The year 2010 has shaped-up to be a decisive year for issues concerning Internet advertising, privacy and regulation.

Baseline privacy standards for the handling of consumers’ personal data over the Internet and uniform data breach legislation are the subject of great debate internationally. For example, proposed legislation in the United States would require businesses holding sensitive consumer information to implement a data security program and to notify individuals affected by a data breach. However, the need to regulate Internet-based businesses that gather consumers’ personal information must be balanced with the e-commerce model and an open marketplace.

Aggressive data privacy legislation has been a top priority for Congress this year and, of course, is being scrutinized closely by those in the Internet advertising industry. Online advertisers and marketers rely heavily upon data-collection to drive their businesses.

Internationally, the trend seems to be moving toward giving consumers clear and concise information about what information a website collects about them, how it is used, how it is stored, how long it is stored, what happens to it when it is no longer stored, and whether it is given or sold to third parties. Proposed legislation in the United States includes provisions that companies would have to offer a consumer the choice to opt-out of first-party use of their information and the ability to opt-in to third-party uses.

The latter approach is of great concern to those in the Internet marketing business. Critics of the respective proposed opt-in and opt-out requirement on data sharing believe that such a significant change in traditional Internet marketing models raise very serious concerns because such legislation would fundamentally destroy the revenue model of Internet marketing and e-commerce. Recent studies, in fact, have shown that more than 70 percent of all online advertising is dependent on some kind of targeting techniques or technologies.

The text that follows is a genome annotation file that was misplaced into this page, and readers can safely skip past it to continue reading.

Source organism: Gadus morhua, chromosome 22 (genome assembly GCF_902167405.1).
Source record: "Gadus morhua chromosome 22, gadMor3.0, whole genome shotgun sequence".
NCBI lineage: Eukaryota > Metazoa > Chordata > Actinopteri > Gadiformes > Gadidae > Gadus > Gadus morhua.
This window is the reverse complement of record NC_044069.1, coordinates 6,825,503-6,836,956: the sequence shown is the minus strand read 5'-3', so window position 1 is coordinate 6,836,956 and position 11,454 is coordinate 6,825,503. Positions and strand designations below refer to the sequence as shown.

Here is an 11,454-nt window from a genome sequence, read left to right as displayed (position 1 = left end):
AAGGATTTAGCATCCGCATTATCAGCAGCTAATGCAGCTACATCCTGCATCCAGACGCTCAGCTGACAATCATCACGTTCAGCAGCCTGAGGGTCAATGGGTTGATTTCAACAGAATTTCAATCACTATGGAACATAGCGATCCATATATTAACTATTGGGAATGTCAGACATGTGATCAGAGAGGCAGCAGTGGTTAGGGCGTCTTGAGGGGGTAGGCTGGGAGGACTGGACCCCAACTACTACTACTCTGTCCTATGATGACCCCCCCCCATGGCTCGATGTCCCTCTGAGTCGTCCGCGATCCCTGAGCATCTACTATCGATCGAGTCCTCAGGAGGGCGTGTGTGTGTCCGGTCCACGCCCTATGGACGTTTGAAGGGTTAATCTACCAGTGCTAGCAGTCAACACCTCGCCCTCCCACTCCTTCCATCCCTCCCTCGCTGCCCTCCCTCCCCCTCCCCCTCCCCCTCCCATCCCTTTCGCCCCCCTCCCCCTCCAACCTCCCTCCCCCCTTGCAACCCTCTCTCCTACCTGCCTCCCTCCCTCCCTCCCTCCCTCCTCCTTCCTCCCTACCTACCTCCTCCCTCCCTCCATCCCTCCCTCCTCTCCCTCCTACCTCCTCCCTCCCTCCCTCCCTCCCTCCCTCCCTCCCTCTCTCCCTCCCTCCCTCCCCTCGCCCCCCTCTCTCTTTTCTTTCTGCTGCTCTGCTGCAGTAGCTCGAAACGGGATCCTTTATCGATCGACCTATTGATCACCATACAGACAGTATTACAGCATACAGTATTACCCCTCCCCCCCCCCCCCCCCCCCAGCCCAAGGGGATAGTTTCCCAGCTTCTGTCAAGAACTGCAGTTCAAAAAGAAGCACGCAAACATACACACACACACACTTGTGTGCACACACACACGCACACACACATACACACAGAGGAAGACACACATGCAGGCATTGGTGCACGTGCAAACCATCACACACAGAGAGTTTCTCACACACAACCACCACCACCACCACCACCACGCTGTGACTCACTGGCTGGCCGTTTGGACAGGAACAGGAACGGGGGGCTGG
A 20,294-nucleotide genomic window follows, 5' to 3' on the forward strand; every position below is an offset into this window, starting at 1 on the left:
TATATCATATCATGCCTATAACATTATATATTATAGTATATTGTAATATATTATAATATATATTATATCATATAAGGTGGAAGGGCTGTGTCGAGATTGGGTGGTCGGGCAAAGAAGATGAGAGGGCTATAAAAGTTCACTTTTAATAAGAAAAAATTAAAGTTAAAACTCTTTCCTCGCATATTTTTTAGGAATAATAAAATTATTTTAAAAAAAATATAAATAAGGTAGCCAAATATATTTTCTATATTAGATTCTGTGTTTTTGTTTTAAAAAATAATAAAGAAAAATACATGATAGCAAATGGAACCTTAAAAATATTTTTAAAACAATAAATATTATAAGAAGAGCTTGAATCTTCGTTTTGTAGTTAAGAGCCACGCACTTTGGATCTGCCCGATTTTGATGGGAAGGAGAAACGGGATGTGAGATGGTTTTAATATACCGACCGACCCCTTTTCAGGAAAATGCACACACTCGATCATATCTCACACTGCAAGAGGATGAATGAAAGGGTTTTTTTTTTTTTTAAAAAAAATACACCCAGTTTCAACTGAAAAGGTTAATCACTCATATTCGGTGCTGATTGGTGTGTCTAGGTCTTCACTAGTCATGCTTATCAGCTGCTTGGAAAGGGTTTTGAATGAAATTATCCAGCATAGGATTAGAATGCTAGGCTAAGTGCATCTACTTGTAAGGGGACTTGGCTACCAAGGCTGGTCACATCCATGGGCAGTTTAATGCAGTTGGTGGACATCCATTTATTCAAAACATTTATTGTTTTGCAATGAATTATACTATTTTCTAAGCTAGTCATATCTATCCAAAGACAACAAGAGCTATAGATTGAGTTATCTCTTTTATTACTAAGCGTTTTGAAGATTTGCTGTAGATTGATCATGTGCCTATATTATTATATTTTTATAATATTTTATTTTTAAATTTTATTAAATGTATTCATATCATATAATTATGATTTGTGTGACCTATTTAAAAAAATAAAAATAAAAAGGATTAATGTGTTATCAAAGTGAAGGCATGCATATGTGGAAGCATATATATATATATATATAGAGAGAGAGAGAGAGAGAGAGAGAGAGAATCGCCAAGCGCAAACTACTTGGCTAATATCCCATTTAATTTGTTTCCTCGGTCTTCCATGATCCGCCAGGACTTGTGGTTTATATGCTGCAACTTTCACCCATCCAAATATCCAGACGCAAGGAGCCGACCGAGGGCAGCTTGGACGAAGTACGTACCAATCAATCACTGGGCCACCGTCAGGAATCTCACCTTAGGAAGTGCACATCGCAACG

Despite the foregoing debate, leaders in the online advertising industry advocate a self-regulation model, including an increase in the transparency of its data-collection activities, consumer control, data security, and accountability. Privacy advocates remain dissatisfied with industry-self regulation and seek comprehensive legislation to protect consumers.

Until the foregoing issues are resolved via comprehensive legislation or regulatory policy, it is prudent for every e-commerce website that collects and maintains information from end-users consult with an Internet lawyer to tailor a compliant privacy policy that provides specific information regarding its use, retention, and data collection processes pertaining to consumer information.

The importance of treating consumers’ information properly cannot be understated. Internet-based businesses should take every reasonable precaution to safeguard personal data in a way that is fair, promotes increased trust and relationships with consumers, minimizes the risk of security breaches and consumer complaints, and litigation.

Reassuring customers that your Internet business takes privacy and data protection seriously goes a long way towards gaining a competitive advantage in today’s online marketplace.